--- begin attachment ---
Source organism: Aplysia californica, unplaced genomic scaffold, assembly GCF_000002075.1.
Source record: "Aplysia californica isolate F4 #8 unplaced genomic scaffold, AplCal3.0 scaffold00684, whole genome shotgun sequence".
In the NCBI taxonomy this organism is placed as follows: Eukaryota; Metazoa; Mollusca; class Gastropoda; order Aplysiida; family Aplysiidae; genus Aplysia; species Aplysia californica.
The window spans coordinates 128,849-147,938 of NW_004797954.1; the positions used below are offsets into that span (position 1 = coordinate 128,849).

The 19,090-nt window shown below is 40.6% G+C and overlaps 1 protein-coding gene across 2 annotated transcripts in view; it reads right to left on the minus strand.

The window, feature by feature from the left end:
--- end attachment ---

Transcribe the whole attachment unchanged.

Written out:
Source organism: Aplysia californica, unplaced genomic scaffold, assembly GCF_000002075.1.
Source record: "Aplysia californica isolate F4 #8 unplaced genomic scaffold, AplCal3.0 scaffold00684, whole genome shotgun sequence".
In the NCBI taxonomy this organism is placed as follows: Eukaryota; Metazoa; Mollusca; class Gastropoda; order Aplysiida; family Aplysiidae; genus Aplysia; species Aplysia californica.
The window spans coordinates 128,849-147,938 of NW_004797954.1; the positions used below are offsets into that span (position 1 = coordinate 128,849).

The 19,090-nt window shown below is 40.6% G+C and overlaps 1 protein-coding gene across 2 annotated transcripts in view; it reads right to left on the minus strand.

The window, feature by feature from the left end: